Sometimes, if there aren't too many people around, you can see nice birds while walking down the beach near your hotel. Myrtle Beach definitely has too many people, and too few birds, except for the beach pigeons, of course. So we like to go to the marshes and walk down a boardwalk at low tide, watching the birds hunt in the mudflats.
This trip, we went kayaking on the marsh at Murrel's Inlet, with a guide who was very knowledgable about both kayaking and the wildlife at the marsh. One other couple joined us, and the woman turned out to the the sister of one of Dick's high school classmates! We have always said that Louisville is the biggest little town in the world! The tide was low, but rising, as we paddled off. Before long, I began to develop blisters from fighting the incoming tide, but Paul said I could just put my thumbs on top of the paddle, and no more problems. The water was quite shallow, and in a few minutes Paul, the guide, stepped right out of his kayak into the water. Reaching down, he came up with a huge horseshoe crab female and a smaller one hanging on to her back! That long stinger looking thing on the back is actually used to right herself if she gets upturned. He put her back in the water upside down, and we saw her turn over with little effort.
Several kinds of terns came to check us out, but since we had no food for them, they soared over the inlet in search of their own lunch. This Caspian Tern is recognizable by the large bright red-orange bill. They make a peeping noise, rather than the rough calls of gulls.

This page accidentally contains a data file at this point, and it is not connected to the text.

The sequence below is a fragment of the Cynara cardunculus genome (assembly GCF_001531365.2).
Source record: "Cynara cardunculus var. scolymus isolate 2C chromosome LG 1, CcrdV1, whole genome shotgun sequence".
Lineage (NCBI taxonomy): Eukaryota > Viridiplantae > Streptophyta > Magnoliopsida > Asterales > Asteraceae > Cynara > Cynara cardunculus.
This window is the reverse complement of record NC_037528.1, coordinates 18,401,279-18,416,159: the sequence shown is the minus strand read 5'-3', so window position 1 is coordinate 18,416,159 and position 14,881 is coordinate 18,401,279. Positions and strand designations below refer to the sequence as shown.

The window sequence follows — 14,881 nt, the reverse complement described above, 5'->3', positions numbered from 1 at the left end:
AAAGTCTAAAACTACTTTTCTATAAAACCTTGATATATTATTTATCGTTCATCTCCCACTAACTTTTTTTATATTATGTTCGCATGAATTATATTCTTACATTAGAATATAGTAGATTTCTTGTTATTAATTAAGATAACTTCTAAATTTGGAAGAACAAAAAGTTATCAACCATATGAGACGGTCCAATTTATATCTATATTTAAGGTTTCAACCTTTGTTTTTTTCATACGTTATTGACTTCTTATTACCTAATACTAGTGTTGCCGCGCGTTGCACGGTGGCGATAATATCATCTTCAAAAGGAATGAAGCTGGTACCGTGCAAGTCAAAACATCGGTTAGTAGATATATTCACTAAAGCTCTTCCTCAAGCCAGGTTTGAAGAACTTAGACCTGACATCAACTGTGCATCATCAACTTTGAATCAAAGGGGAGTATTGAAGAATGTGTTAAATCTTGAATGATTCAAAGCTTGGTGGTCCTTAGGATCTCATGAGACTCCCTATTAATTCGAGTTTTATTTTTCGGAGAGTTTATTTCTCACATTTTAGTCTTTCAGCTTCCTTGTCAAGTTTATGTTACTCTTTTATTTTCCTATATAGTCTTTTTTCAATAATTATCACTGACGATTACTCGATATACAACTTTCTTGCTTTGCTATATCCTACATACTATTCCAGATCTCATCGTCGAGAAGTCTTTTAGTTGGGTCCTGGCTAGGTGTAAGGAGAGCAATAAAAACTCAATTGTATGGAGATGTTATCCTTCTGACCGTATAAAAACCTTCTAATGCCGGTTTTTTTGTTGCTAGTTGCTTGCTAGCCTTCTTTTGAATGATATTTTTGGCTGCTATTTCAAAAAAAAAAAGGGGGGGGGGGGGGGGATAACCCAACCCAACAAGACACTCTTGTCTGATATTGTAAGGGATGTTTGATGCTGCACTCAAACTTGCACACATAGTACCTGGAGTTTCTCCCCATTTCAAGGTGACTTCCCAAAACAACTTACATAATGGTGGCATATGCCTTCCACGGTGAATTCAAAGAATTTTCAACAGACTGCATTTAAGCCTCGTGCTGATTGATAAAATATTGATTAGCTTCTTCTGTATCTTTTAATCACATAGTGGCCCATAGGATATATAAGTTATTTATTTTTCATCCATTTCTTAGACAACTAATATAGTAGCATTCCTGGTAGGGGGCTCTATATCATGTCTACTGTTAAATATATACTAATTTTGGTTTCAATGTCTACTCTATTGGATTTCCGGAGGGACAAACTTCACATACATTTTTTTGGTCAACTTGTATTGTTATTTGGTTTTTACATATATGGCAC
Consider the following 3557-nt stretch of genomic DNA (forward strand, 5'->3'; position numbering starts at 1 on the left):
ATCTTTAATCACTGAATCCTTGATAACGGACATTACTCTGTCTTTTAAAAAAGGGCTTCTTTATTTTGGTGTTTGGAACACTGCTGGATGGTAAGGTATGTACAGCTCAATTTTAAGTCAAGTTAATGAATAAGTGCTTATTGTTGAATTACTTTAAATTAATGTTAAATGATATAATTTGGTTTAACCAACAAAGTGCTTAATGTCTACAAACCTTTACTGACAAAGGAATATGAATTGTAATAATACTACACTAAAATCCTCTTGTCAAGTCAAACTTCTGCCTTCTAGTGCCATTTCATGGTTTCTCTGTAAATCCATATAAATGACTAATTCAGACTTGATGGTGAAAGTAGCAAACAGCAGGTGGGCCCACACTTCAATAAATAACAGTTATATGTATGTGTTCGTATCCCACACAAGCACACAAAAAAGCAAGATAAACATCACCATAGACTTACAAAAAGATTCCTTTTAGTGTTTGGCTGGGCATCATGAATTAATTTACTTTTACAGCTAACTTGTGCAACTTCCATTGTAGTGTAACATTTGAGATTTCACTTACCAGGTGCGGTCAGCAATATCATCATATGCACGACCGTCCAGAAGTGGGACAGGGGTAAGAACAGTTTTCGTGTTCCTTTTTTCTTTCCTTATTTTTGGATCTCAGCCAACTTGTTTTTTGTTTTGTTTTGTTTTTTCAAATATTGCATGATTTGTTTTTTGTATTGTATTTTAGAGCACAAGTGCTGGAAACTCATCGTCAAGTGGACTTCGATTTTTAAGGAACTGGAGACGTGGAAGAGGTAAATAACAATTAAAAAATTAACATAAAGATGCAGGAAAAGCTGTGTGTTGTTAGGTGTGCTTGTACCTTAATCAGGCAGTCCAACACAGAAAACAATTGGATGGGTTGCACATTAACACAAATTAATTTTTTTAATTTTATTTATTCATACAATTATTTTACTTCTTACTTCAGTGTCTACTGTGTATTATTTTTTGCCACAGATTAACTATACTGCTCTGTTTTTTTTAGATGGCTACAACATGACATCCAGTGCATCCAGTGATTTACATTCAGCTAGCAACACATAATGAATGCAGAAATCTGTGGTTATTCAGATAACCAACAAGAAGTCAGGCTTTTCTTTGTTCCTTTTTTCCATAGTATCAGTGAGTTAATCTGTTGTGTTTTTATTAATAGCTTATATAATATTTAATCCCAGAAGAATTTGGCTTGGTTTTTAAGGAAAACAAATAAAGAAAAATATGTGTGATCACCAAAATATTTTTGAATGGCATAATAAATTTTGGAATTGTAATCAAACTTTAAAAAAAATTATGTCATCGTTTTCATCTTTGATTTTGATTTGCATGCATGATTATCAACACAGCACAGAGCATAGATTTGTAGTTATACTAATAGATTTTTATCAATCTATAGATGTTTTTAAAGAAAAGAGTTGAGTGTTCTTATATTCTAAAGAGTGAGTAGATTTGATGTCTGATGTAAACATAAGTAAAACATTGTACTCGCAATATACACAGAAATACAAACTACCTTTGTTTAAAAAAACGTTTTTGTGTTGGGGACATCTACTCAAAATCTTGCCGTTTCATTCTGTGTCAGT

I love the Black Skimmers and their truly peculiar looking bills. The bottom half is longer than the top half. Someday I'll get lucky and actually see them skimming the water's surface with these bills.
It's a pleasure just watching them fly in any case.
We paddled out to the jetty, and dragged our boats up onto the sandbar so they wouldn't float away as the tide came in. The jetty is made of large hunks of granite, and paved with asphalt, which makes it easy to walk on. It can only be reached by boat or by walking over a mile down the beach at Huntington Beach State Park. We saw dolphins there last week, and sure enough, a few were lazily swimming in the same place, ignoring the school of menhaden.
On the way back, Paul spotted a Black Bellied Plover that still had its black belly, the first I've ever seen with this plummage. They are much easier to identify in this state, because otherwise you have to look for their black armpits when they fly.
The trip back to our cars was pretty easy since we were going with the current this time, and the water was much higher. As we approached the parking lot, I thought it must be an optical illusion that made my car look like it was surrounded by water. The closer we got, though, the more I saw that my car really was surrounded by the high tide! Luckily, hard packed shells served as pavement, and with Paul's directions, I back out of the water and got back on the road. Those guys with pickup trucks wouldn't have thought twice about it, but my Prius rides pretty low to the ground, or the water in this instance!